George Washington Papers

To George Washington from Marie-Joseph-Paul-Yves-Roch-Gilbert du Motier, marquis de Lafayette, 19 April 1783

Olainville Near Paris April the 19th 1783

My Dear General

Having Been told by Mquis de Castries at Whose Country Seat I am, that He Now is Sending a Vessel to America, I Cannot Resist an Opportunity to write You a few lines. My Letter’s journey By land Will Be Almost as long As its Voyage Across the Ocean, and the New England Porstmouth is Very far Distant to the Banks of the Potowmack—for I Suppose, My dear General, that You Intend Spending this Summer at Home, and Unless I am Prevented By the Answers of Congress, I Hope Before long to Partake of Your Country Pleasures.

Great Britain Having at Last Got a Ministry, Wherein the king Has five Votes, and the Rockingam Interest Has But four, Nothing Now Can Put a Stop to the Definitive treaty. Mr Laurens is Arrived, and Mr David Hartley is Hourly Expected. The Duke of Manchester is Also Coming As an Ambassador to France. A Bill Had Been Proposed in England, Which Greatly favours the American trade, But it Now Meets With Difficulties. I Hope France Will Make Alterations in Her Commercial Scheme, Which in Some Respects is Very foolishly Regulated. It is a Business to Which I the More Earnestly Apply, as it Also Immediately Concerns the American Interest. Upon these Points I Consult With Mr Barklay the Consul, and I Hope we May obtain Many Useful Amendments. To My Great Satisfaction Mr de Fleury Has Been obliged to Resign. His Principles and His Views Were Quite opposed to Mine, And I Hope Mr d’Ormesson His Successor Will Have a More liberal Way of thinking.

There Has Been a Quarrel Betwen Russia and Turkey Which, Had our War lasted, Would Have Made me tremble for its Consequences. But Now it May Be Amicably Ended, and at all Events, Nothing Now, thank God, Can Effect the Great Cause of America, and Mankind. The General Opinion is that the Dispute I allude to Will Be friendly Compromised.

Doctor Franklin Has Applied for His Recall. Who is to Replace Him I do not know, But in Case, as I am told, Gal Schuyller takes that Carrier career, He is of all Men the Properest I know of for an Embassy to France. Hamilton Should Come out as His Secretary, and the More I think of it, the More I Wish Schuyller May be Induced to Accept of the Employement. I do not like to Middle With the foreign Choices of Congress, But I think You Will Serve the Public By Improving the Hint I take the liberty to Give Confidentially to You.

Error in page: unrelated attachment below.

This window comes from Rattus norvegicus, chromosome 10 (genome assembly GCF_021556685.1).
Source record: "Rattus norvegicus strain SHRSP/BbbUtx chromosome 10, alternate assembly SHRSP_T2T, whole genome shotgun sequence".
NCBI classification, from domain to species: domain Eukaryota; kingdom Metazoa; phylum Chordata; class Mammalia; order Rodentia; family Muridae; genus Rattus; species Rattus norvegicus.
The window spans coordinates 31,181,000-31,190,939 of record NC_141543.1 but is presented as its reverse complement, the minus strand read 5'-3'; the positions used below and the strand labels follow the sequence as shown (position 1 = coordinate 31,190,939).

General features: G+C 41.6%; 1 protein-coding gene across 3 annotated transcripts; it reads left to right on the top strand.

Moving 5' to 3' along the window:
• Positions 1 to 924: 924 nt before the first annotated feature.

Since the Letter of Which Cher de Chattelux Was Bearer, Not a line from My dear General Has Come to My Hands. But Now I Hope to Be More fortunate, and the Dangers of War Being over, I know there is No danger of Your forgetting to let Your Best friend Hear of Your Wellfare.

George’s State of Health Makes me Uneasy. I Hope the Sea May Be Beneficial. My three Children are Well, and their Mother Requests Her Respectfull Compliments to Be Paid to You and To Mrs Washington. My Most Affectionate Respects Wait Upon Her and Upon You, My dear General, Whom I So tenderly love, And to Whom, So long as I Can Breath, I Shall Ever Be the Most Gratefull, Devoted, and Affectionate friend


Our friend Cher de Chattelux is Just Coming in and Requests His Affectionate Respects to Be Presented to You and Mrs Washington.

Printed Source--Stanley J. Idzerda et al., eds. Lafayette in the Age of the American Revolution: Selected Letters and Papers, 1776-1790. 5 vols. (Ithaca, N.Y.: Cornell University Press, 1977)..

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